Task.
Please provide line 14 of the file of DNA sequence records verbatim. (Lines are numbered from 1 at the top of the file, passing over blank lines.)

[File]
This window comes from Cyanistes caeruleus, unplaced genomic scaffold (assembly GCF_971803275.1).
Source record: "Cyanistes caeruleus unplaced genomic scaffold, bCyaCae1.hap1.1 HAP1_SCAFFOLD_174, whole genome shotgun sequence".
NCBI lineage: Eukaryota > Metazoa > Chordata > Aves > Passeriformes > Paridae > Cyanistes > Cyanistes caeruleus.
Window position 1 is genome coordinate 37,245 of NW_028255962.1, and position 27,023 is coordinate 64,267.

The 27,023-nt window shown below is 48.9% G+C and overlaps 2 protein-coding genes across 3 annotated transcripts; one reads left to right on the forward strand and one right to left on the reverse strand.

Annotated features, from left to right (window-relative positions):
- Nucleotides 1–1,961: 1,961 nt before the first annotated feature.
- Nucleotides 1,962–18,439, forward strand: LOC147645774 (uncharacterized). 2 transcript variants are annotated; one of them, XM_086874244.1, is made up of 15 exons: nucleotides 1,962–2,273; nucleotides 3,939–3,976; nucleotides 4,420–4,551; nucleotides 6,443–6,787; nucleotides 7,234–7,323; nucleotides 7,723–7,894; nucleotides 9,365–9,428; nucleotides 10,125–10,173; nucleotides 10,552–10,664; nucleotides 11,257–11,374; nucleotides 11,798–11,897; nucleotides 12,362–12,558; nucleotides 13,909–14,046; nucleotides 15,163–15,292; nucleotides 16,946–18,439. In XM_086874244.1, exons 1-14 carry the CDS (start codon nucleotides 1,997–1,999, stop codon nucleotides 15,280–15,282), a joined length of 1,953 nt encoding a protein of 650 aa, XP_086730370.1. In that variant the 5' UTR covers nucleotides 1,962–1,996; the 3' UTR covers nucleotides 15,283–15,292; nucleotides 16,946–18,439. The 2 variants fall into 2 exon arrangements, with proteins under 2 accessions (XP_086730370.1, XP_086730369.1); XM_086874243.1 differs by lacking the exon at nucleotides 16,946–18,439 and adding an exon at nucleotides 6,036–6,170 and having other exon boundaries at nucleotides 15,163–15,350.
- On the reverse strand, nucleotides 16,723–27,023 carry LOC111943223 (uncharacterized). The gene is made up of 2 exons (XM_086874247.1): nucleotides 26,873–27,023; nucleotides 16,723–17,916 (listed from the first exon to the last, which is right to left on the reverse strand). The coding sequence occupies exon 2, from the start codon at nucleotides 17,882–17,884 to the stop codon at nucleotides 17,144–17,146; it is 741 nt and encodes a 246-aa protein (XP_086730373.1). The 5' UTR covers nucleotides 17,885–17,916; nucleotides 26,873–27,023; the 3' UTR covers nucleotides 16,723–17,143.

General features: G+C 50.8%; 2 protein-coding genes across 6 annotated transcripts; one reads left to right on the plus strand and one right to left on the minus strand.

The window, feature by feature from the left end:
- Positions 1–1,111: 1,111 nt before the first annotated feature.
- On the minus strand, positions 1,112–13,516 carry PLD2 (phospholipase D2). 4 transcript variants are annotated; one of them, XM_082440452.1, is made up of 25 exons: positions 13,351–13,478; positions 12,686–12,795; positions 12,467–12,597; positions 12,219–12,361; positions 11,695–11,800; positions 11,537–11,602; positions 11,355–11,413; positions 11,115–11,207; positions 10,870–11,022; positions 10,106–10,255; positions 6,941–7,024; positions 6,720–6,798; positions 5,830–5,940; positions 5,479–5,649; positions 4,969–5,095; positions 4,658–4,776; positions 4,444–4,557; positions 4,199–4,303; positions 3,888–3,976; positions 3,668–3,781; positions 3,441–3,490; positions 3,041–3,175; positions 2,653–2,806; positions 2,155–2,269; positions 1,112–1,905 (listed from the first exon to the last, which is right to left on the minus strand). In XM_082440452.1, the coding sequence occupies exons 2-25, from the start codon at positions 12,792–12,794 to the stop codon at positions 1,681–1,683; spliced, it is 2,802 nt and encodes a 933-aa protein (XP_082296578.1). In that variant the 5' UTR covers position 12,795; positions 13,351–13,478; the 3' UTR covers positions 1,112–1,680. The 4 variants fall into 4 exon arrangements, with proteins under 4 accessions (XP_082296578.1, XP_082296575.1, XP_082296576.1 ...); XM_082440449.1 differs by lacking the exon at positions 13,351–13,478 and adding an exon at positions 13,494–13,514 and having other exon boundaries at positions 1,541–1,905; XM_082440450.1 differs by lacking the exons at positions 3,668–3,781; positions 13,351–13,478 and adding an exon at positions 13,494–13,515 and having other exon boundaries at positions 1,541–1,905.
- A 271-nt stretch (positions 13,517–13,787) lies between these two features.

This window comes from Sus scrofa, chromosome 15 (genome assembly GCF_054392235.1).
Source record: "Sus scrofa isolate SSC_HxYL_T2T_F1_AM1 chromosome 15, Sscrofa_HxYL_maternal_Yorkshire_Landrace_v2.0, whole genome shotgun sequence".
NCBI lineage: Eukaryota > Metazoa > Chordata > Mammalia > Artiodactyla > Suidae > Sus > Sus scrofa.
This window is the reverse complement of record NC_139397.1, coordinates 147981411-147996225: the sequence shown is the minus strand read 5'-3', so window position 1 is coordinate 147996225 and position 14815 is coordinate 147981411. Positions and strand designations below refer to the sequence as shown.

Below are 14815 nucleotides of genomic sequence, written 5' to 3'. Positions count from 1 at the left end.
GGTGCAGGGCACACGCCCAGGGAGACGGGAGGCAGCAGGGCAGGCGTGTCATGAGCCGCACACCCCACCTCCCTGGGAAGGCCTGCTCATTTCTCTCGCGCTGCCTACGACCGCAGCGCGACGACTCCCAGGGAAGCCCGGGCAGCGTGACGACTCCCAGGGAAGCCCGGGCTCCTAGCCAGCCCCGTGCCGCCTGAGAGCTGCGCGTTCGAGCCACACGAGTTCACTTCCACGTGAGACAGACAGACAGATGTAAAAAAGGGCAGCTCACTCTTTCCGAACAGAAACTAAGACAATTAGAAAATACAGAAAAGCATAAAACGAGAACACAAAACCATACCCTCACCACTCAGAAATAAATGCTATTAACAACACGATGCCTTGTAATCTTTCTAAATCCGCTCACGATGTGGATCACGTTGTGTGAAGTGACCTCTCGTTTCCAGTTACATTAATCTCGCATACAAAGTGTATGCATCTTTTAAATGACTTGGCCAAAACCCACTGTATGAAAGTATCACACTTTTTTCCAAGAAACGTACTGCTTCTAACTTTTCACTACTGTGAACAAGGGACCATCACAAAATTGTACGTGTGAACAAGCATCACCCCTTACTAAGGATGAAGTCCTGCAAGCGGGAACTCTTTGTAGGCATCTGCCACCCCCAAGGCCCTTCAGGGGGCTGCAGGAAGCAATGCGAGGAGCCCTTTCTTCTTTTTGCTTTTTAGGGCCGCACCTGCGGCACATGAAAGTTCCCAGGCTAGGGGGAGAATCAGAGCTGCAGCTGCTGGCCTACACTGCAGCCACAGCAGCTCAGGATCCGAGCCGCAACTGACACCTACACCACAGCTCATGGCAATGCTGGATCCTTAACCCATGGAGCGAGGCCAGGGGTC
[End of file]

- A 271-nt stretch (positions 13,517–13,787) lies between these two features.